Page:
Damean Dwayne Seymour was found not guilty of the robbery of Foster’s Food Fair Republix Supermarket in West Bay on 4 March 2006.
He was also found not guilty of possession of a handgun and ammunition used in the robbery when a Grand Court jury returned its unanimous verdicts late Friday afternoon.
There being no outstanding matters against Seymour, Justice Seymour Panton released him from custody.
‘The jury having found you not guilty, it is my duty to discharge you,’ Justice Panton said. ‘Walk good.’
The Crown’s case was that the robbery was committed by Eluno George Liking and another, unknown, man. Seymour was accused of providing the firearm and counselling and procuring the commission of the robbery offence.
Liking was the key witness in the trial, which began last Monday. He admitted taking part in the robbery, but said Seymour forced him to.
Justice Panton said the jurors’ determination of the case depended wholly on what view they took of Liking – whether he had been truthful, mistaken or lying.
They could only find Seymour guilty if they were satisfied so that they felt sure Seymour did give the gun to Liking and his companion with instruction that they commit the robbery and that Liking was put in fear so that he felt he had no choice but to do it.
Liking told the court he was a barber with his own store in West Bay. He had seen Seymour before with a mutual friend on several occasions.
Around 8pm on Saturday, 4 March, he was at his barber shop when an SUV drove up. He was ordered to get into the vehicle and was then driven to George Town. Near a bar, Seymour got into the vehicle. They drove further, then Seymour got out and returned with a gun.
Liking said Seymour thought he was a police informer, so was forcing him to do something illegal. Liking was afraid if he didn’t do it he would be hurt or killed or his family would be hurt.
He said he told Seymour he was too well known in West Bay to do the robbery, but Seymour said he could be the driver.
The SUV driver took Liking and the unknown man to Public Beach to get a car. There they saw a man and woman in the water. Liking got them out of the water to get the keys to the car they had.
Then Liking and his unknown companion took the man and woman in the car with them. They drove to a place in West Bay and stopped. Liking put duct tape over the mouth and eyes of the man and woman, and taped their hands.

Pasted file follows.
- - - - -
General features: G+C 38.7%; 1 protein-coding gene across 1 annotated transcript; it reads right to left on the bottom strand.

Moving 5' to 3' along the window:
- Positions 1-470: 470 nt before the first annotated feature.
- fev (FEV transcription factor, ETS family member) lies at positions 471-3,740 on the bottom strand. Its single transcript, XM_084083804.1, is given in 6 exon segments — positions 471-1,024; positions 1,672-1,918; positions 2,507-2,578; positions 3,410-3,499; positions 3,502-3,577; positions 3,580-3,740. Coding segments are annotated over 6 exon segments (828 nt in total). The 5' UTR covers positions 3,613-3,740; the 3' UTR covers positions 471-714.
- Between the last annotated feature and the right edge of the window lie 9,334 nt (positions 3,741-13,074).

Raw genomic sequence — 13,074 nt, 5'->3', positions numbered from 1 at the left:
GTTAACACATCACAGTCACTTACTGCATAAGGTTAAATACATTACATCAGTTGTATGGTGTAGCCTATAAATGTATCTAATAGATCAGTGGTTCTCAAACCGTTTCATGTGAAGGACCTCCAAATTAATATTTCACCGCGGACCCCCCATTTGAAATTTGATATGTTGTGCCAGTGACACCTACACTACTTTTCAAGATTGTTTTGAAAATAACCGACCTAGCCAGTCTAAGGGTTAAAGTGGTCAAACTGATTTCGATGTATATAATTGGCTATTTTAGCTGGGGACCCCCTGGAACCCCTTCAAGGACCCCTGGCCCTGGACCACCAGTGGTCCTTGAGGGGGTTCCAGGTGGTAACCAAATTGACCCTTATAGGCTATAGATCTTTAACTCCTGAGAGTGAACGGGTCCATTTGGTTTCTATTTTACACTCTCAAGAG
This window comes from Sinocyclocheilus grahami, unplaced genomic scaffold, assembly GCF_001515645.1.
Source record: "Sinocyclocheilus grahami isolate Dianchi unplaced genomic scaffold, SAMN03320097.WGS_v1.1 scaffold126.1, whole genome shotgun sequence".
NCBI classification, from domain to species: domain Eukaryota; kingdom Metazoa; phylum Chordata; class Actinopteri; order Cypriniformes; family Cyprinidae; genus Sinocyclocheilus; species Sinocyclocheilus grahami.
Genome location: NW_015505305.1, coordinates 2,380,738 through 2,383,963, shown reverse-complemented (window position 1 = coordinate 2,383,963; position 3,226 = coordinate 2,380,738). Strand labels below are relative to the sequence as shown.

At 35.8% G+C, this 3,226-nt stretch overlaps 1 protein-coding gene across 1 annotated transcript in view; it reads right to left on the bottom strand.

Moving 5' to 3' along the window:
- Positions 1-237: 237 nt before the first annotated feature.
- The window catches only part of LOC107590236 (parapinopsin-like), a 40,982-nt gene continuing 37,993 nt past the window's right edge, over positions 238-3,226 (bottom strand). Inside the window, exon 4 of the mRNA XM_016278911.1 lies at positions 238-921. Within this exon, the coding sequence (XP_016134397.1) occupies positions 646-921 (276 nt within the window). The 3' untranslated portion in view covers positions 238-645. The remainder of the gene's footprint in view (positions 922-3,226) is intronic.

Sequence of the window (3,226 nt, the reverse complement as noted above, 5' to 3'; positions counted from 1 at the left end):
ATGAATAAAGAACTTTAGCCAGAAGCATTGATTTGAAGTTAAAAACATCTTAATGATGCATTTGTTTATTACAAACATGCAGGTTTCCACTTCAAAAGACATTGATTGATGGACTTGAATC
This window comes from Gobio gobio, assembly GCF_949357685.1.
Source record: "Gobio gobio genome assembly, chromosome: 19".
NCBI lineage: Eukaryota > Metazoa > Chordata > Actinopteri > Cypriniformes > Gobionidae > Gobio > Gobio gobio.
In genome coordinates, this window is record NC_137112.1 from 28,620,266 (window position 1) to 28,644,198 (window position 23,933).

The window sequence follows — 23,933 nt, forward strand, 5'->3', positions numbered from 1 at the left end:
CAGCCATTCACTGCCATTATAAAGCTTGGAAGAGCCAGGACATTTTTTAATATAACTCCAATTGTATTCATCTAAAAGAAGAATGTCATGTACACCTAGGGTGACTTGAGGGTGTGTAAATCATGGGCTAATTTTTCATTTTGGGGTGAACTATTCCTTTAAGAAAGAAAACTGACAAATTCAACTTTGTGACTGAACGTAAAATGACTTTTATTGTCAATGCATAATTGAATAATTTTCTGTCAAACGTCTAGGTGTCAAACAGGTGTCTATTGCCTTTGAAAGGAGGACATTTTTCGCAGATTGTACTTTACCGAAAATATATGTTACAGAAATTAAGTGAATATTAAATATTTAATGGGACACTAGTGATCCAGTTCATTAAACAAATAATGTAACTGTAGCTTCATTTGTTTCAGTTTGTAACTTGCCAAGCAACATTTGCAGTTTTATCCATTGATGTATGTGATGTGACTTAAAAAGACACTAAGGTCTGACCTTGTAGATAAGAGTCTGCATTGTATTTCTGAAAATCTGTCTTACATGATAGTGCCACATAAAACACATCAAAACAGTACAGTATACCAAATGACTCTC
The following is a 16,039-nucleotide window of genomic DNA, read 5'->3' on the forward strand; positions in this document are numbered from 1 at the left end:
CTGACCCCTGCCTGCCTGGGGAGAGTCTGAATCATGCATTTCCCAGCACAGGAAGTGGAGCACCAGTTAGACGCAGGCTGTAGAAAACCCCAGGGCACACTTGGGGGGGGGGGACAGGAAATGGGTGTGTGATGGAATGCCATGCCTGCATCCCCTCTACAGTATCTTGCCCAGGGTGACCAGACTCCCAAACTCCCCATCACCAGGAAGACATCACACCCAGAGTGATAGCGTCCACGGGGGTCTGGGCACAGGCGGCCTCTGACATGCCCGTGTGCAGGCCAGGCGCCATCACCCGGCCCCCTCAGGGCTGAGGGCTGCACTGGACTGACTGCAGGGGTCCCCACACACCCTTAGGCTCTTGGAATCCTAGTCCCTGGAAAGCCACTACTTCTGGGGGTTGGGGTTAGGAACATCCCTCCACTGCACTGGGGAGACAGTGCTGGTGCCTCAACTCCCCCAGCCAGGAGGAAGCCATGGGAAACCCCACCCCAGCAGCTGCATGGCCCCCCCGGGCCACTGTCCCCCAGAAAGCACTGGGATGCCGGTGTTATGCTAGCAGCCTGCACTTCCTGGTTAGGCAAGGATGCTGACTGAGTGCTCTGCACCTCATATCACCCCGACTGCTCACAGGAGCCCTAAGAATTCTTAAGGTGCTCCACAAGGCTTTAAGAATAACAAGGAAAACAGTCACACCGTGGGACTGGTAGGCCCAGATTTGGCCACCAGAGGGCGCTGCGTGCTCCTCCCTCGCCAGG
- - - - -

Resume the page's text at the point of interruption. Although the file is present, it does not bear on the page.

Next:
When they got to Foster’s, the unknown man who should have done the robbery got cold feet. There was an argument about who should do the deed. Liking didn’t want to go back to Seymour empty-handed, so the other fellow gave him the mask and the gun.
Liking went to the door of the store, which was locked by this time, as it was minutes to 11pm. A guard motioned that the store was closed. Liking broke the glass and entered. He grabbed a cash register computer unit and left.
He later realised that what he had taken did not include a cash drawer. He also realised he had been cut and had lost the magazine from the gun.
Police responded to the scene after a civilian in the parking lot saw what was happening and called 911. Officers recovered a gun magazine with live ammunition from a mat outside the broken door. They also found blood, which was subsequently identified as Liking’s.
After his arrest, Liking told police he wanted protection for his family and then he would tell them what happened.
The man and woman who had been abducted from the beach also gave evidence for the Crown.
The woman said the person who ordered them out of the water was wearing a mask and took a gun from his waist. She said he threatened to hurt or kill her if she looked at him.
In the car, she had been able to ease up the tape on one eye, so she could see what was happening. She saw and heard Liking make two phone calls.
For one call, she said she heard him ask if there were many people there and she heard a woman’s voice answer.
Liking denied making any calls, he denied threatening to hurt or kill the woman and he denied that he was the one who had the duct tape.
In summing up the evidence, Justice Panton said either Liking or the woman was lying or making a mistake. It was for the jurors to decide.
The case for the Prosecution was conducted by Solicitor General Cheryll Richards. In her closing address, she described the robbery as clumsy, hasty and makeshift. She said Liking could be believed because of his character, his demeanour in giving evidence and the details of his account.
For the Defence, Mark Rainsford QC said Liking had already kidnapped people and tied them up, so hadn’t he proved he was not an informer? He asked why Liking volunteered to go into Foster’s when the other man started to wobble.
Mr. Rainsford pointed to an important inconsistency: Liking said he only committed the robbery because Seymour made him do it. But Liking had pleaded guilty. If someone really made you do it, it’s not an offence, he said.
In his instructions to the jury, Justice Panton said this was correct because the law provides a defence for someone forced to commit a crime that is not murder or treason.